May 19 2011 Exclusive: Krug’s Hotel in Mineola During the 1904 Vanderbilt Cup Race

Krug's East Williston Hotel was on the Vanderbilt Cup Courses for the 1904, 1905 and 1906 races. Oddly enough, a photo of the hotel on the northwest corner of the intersection of Jericho Turnpike and Willis Avenue in Mineola during the 1904 race had never been published.... until now:



Spectators had a great view of the race on the balcony of the hotel on the north side of Jericho Turnpike.


A rope was used to hold the crowd from roaming on to the course.


A premium price of up to $25 per car ($600 today) was charged for parking on both sides of Jericho Turnpike.


Within walking distance of the Mineola station for the Long Island Railroad, Krug's Hotel attracted thousands of spectators to this section of the course.

Other views of Krug's Hotel from 1905 to 1910:



Roslyn photographer William Pickering captured the #7 Locomobile passing Krug's Hotel on Jericho Turnpike in Mineola.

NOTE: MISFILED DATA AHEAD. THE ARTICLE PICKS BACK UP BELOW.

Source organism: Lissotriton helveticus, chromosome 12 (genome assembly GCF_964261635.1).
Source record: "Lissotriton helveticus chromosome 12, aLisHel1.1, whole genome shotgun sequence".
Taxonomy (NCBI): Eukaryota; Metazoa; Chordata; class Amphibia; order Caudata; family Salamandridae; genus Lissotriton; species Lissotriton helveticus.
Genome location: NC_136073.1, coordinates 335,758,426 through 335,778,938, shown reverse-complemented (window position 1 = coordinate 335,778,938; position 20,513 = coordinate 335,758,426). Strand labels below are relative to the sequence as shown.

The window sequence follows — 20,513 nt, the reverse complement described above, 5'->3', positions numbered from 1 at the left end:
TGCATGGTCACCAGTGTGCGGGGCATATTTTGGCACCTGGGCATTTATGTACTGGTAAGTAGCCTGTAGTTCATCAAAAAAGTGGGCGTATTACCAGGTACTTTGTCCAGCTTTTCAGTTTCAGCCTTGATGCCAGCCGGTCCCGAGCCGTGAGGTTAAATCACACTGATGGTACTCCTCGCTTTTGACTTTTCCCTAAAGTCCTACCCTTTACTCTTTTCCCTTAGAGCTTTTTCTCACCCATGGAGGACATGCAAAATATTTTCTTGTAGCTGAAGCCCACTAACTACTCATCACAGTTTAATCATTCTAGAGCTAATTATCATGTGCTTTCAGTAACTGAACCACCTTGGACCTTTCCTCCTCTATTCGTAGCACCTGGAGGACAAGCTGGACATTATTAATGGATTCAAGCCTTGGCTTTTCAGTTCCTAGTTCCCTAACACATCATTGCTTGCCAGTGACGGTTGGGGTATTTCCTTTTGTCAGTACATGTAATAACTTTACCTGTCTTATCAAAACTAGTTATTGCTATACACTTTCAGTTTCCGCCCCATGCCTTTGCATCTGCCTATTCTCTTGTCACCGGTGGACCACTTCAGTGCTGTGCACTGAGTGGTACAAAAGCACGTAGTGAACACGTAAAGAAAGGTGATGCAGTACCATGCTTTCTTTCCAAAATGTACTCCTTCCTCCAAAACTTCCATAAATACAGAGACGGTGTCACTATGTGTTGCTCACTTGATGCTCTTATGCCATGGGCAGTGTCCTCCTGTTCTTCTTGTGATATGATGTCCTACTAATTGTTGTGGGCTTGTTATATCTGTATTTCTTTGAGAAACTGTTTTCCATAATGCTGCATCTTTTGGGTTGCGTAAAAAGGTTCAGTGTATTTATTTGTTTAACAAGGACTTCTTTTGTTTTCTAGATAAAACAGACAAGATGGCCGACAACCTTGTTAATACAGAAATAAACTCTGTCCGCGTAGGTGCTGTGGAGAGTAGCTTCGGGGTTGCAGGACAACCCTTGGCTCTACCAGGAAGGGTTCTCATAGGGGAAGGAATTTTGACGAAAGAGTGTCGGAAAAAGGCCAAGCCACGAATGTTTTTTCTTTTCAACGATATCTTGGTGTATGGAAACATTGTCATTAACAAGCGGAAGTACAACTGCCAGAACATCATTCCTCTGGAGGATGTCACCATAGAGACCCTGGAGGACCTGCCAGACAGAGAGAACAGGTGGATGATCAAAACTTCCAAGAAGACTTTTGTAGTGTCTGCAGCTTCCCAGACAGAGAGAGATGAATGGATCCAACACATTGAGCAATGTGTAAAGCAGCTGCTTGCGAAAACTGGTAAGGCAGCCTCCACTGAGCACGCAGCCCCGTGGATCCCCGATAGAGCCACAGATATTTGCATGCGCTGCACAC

Trade magazine Motor World called the Jericho Turnpike section of the course as “ that living, craning, waving lane from Mineola to the stand.” As the race began, spectators broke though six foot protective fences at Krug’s Hotel in Mineola to venture on to the road.




Approximately two miles from the 1910 course, Krug’s Hotel was still a great place for friends to gather, swap stories and leave in groups for choice vantage spots around the course.

Links to related posts on

Film “Krug’s Hotel: The Best Accommodations on the Course”

Peter Helck and a Piece of Locomobile Vanderbilia

Amazing Photos from the Archives of the Nassau County Division of Museum Services


May 22 2011 Bruce Adams 7:23 AM

I felt I was there across the street imagining those primative high displacement race cars flying by.

May 22 2011 penny havard 7:27 AM

A sure sign of Spring. The Black Beast has awakened.

May 22 2011 Bob Thomas 12:22 PM

Race viewing has certainly changed over the years. This type of crowd control is more like Rally spectating in Europe, which is not unlike the Vanderbilt Cup races, over public roads and the cars somewhat spaced out.

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